Marine EOD technicians to hone expeditionary tactics in joint environment
US Marine Corps News
By Lance Cpl. Nathaniel Cray | April 14, 2016
During the wars in Iraq and Afghanistan, IEDs became a global symbol of terrorism. The threat created a warrior niche within the Marine Corps. Intelligent, hands-on Marines sought out the explosive ordnance disposal field, enticed by the opportunity to apply problem-solving skills to a high-pressure environment.
Fast-forward to today. Now that the Marine Corps has changed focus from counterinsurgency operations in the Middle East to expeditionary warfighting around the world, EOD Marines bred in counter-IED operations are refocusing on other high-octane activities, like inerting unexploded artillery rounds used in conventional warfare.
In the coming weeks, EOD Marines with 9th Engineer Support Battalion will head to South Korea, where they will have access to larger ranges that facilitate broad EOD training. The battalion, which falls under 3rd Marine Logistics Group, III Marine Expeditionary Force, will participate in Korea Explosive Ordnance Disposal Exercise 16, which is planned to be at least three times larger than last year's iteration. Technicians with the Air Force, Army and Navy are also slated to participate.
"Last year, I believe it was about a platoon element, no more than 30 EOD techs that participated in it," said Staff Sgt. Jarret Garibaldi, an EOD technician with 9th ESB. "This year, we're looking at about three times that, so about 100 personnel involved."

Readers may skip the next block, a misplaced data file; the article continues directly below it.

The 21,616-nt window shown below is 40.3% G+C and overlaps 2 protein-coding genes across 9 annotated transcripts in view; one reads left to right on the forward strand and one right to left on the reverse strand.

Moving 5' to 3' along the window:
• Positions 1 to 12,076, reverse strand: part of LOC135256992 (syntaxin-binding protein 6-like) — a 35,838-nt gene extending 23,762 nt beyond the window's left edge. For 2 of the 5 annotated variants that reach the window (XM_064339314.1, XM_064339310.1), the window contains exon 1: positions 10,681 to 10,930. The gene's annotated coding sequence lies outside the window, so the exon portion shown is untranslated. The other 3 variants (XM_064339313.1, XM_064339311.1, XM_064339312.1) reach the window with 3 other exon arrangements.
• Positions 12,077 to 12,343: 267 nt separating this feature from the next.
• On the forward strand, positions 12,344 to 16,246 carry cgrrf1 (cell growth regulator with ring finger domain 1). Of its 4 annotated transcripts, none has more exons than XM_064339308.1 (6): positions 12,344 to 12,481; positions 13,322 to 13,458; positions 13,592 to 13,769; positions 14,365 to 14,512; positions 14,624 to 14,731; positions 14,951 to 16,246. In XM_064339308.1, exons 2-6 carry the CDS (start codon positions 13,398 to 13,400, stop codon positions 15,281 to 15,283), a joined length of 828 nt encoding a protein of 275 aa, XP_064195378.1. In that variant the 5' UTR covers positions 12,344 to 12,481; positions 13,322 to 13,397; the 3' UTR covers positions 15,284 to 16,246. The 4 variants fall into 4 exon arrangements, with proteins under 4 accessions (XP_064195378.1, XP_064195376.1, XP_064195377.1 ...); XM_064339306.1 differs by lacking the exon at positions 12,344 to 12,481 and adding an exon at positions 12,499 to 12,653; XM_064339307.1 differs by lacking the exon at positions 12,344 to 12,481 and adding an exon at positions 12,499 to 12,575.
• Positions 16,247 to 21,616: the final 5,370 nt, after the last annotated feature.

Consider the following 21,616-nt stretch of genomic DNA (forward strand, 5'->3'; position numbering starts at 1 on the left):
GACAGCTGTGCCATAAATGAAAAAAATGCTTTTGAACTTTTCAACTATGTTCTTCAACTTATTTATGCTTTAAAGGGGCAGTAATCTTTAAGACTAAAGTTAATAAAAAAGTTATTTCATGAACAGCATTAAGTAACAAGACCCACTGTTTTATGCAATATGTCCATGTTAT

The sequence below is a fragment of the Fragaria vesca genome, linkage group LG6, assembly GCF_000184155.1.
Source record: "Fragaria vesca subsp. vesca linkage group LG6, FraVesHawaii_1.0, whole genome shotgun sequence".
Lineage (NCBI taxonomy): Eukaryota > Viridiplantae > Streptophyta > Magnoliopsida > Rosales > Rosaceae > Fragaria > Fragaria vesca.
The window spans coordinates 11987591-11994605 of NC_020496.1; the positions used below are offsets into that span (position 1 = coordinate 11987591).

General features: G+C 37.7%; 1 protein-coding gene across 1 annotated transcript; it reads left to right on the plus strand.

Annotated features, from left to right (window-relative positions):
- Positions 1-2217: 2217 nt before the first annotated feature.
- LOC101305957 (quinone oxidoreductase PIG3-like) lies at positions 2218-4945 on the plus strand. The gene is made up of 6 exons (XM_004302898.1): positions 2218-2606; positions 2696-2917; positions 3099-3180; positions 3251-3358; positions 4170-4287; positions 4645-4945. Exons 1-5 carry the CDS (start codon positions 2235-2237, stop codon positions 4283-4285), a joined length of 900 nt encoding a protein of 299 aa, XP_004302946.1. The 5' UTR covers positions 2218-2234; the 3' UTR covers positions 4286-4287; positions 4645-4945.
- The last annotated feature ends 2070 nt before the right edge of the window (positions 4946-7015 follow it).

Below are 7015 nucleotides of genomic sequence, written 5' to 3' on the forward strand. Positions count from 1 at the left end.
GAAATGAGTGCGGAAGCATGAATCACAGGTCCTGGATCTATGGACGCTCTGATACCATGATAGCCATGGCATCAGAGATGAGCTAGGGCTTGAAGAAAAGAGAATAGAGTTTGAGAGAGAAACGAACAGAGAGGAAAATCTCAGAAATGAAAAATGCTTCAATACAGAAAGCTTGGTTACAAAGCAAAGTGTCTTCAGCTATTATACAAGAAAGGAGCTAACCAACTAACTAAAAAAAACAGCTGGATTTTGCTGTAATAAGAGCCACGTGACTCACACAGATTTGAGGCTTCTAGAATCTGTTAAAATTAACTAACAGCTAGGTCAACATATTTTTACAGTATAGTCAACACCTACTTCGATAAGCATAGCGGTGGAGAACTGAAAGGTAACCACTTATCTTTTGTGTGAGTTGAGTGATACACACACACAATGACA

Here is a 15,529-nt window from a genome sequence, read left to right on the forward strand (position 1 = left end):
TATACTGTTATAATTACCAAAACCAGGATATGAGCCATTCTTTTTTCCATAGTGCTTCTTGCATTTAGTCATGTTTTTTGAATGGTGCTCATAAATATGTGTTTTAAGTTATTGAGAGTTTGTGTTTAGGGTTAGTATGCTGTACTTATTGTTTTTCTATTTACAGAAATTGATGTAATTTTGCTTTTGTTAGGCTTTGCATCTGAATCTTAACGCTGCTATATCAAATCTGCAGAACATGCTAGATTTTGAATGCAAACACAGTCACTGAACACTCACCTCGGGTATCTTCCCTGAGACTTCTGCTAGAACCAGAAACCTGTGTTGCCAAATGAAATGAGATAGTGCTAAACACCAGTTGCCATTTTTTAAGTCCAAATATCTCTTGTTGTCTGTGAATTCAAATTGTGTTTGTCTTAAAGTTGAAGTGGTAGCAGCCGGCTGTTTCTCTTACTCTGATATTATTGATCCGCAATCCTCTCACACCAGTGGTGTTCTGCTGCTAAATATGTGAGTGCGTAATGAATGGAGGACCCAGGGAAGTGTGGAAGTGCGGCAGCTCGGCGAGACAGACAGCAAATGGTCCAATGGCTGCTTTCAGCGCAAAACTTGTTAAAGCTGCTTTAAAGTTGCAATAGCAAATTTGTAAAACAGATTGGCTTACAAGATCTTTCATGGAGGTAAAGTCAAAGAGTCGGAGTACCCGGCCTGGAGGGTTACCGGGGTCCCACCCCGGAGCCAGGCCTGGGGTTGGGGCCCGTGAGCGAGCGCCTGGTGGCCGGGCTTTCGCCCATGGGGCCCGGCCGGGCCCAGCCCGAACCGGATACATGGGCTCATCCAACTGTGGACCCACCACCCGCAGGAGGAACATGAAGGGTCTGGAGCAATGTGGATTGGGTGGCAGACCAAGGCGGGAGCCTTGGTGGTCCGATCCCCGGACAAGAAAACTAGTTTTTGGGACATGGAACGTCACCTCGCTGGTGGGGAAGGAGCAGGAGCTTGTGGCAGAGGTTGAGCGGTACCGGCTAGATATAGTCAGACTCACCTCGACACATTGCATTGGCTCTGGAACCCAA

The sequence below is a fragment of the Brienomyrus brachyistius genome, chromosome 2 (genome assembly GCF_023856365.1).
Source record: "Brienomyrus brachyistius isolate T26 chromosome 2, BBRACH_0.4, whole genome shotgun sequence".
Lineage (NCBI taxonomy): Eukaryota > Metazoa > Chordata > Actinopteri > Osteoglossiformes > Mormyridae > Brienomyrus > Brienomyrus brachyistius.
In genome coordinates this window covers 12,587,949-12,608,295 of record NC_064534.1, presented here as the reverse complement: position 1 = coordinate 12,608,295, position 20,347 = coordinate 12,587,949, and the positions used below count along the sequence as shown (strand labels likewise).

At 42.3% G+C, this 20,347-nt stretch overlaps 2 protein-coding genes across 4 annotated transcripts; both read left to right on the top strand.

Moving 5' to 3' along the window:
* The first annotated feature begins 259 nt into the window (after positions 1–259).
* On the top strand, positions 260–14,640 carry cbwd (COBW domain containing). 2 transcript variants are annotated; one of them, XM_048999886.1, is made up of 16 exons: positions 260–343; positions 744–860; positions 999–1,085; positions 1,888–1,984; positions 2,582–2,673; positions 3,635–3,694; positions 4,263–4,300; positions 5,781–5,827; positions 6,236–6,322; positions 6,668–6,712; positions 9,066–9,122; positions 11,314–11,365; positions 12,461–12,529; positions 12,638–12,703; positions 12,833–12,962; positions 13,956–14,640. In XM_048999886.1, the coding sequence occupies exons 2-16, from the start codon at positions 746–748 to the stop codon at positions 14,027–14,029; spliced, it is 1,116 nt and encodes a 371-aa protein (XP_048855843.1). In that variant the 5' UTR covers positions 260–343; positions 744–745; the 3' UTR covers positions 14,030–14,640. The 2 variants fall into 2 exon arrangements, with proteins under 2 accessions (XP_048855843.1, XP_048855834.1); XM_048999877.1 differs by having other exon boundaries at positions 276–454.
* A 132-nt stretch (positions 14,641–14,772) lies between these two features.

The battlefield is ever-changing. EODX 16 acts as a training opportunity for any changes EOD might potentially face.
"A lot of our senior EOD technicians have a lot of operational experience with combat operations and IED's," said Garibaldi, from Napa, Calif. "This gives us an opportunity to train up our junior technicians, as well as ourselves, in more basic functions of explosive ordnance disposal, like unexploded ordnance operations and conventional ordnance functions, operational area clearance of training and impact areas, and disassembly and exploitation of ordnance."
This year's exercise differs from any other EOD exercise in the past 30 years. With the addition of the new Remote Fuse Disassembly System, EOD technicians are able to increase their distance from unexploded ordnance.
"We're pretty excited to break it out of the box and use it," said Garibaldi. "With this system, we're able to get much farther than the last. We can be totally outside a bunker with multiple barriers and obstructions between us. It provides us more safety."
As EODX 16 kicks off this year, EOD Marines are primed and ready for whatever the enemy may have to throw at them.
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